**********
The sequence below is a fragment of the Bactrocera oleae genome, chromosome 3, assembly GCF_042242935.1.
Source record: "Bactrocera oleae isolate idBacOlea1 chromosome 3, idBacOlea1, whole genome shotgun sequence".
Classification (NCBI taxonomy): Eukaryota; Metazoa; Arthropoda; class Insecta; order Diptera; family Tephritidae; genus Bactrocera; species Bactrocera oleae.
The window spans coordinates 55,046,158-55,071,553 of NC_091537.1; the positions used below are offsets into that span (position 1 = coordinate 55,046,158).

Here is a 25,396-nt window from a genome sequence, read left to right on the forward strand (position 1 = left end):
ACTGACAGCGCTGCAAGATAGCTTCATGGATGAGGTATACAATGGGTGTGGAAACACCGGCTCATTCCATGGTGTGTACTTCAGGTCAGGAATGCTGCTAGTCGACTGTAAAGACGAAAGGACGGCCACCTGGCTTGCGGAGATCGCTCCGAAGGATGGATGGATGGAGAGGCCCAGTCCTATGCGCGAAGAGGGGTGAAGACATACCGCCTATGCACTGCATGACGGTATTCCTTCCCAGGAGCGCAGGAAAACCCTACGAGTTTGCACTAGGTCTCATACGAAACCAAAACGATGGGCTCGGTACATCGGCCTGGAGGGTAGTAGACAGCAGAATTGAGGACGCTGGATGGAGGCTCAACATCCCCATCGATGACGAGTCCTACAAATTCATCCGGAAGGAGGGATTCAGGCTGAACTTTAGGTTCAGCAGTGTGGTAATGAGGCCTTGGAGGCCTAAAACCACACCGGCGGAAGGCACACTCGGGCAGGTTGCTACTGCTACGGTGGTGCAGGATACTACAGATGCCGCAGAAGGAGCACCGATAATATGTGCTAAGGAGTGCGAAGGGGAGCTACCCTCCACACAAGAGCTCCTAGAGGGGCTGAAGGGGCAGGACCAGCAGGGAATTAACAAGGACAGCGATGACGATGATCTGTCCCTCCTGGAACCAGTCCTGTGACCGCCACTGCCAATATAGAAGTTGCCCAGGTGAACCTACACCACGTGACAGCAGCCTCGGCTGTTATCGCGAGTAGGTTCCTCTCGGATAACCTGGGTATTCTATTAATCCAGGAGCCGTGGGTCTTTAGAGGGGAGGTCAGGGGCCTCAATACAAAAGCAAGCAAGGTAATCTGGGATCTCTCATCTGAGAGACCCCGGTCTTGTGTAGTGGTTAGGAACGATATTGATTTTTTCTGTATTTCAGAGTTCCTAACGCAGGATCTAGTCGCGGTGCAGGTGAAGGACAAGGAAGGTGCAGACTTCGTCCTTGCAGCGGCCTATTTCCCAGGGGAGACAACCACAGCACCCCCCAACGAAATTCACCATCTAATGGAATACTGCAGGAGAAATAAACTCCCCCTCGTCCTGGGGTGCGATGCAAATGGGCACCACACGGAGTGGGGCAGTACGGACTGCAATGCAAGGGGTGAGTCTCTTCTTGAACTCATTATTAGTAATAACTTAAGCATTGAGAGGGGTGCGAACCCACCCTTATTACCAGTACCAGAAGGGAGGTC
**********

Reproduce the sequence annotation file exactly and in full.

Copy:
The sequence below is a fragment of the Bactrocera oleae genome, chromosome 3, assembly GCF_042242935.1.
Source record: "Bactrocera oleae isolate idBacOlea1 chromosome 3, idBacOlea1, whole genome shotgun sequence".
Classification (NCBI taxonomy): Eukaryota; Metazoa; Arthropoda; class Insecta; order Diptera; family Tephritidae; genus Bactrocera; species Bactrocera oleae.
The window spans coordinates 55,046,158-55,071,553 of NC_091537.1; the positions used below are offsets into that span (position 1 = coordinate 55,046,158).

Here is a 25,396-nt window from a genome sequence, read left to right on the forward strand (position 1 = left end):
ACTGACAGCGCTGCAAGATAGCTTCATGGATGAGGTATACAATGGGTGTGGAAACACCGGCTCATTCCATGGTGTGTACTTCAGGTCAGGAATGCTGCTAGTCGACTGTAAAGACGAAAGGACGGCCACCTGGCTTGCGGAGATCGCTCCGAAGGATGGATGGATGGAGAGGCCCAGTCCTATGCGCGAAGAGGGGTGAAGACATACCGCCTATGCACTGCATGACGGTATTCCTTCCCAGGAGCGCAGGAAAACCCTACGAGTTTGCACTAGGTCTCATACGAAACCAAAACGATGGGCTCGGTACATCGGCCTGGAGGGTAGTAGACAGCAGAATTGAGGACGCTGGATGGAGGCTCAACATCCCCATCGATGACGAGTCCTACAAATTCATCCGGAAGGAGGGATTCAGGCTGAACTTTAGGTTCAGCAGTGTGGTAATGAGGCCTTGGAGGCCTAAAACCACACCGGCGGAAGGCACACTCGGGCAGGTTGCTACTGCTACGGTGGTGCAGGATACTACAGATGCCGCAGAAGGAGCACCGATAATATGTGCTAAGGAGTGCGAAGGGGAGCTACCCTCCACACAAGAGCTCCTAGAGGGGCTGAAGGGGCAGGACCAGCAGGGAATTAACAAGGACAGCGATGACGATGATCTGTCCCTCCTGGAACCAGTCCTGTGACCGCCACTGCCAATATAGAAGTTGCCCAGGTGAACCTACACCACGTGACAGCAGCCTCGGCTGTTATCGCGAGTAGGTTCCTCTCGGATAACCTGGGTATTCTATTAATCCAGGAGCCGTGGGTCTTTAGAGGGGAGGTCAGGGGCCTCAATACAAAAGCAAGCAAGGTAATCTGGGATCTCTCATCTGAGAGACCCCGGTCTTGTGTAGTGGTTAGGAACGATATTGATTTTTTCTGTATTTCAGAGTTCCTAACGCAGGATCTAGTCGCGGTGCAGGTGAAGGACAAGGAAGGTGCAGACTTCGTCCTTGCAGCGGCCTATTTCCCAGGGGAGACAACCACAGCACCCCCCAACGAAATTCACCATCTAATGGAATACTGCAGGAGAAATAAACTCCCCCTCGTCCTGGGGTGCGATGCAAATGGGCACCACACGGAGTGGGGCAGTACGGACTGCAATGCAAGGGGTGAGTCTCTTCTTGAACTCATTATTAGTAATAACTTAAGCATTGAGAGGGGTGCGAACCCACCCTTATTACCAGTACCAGAAGGGAGGTC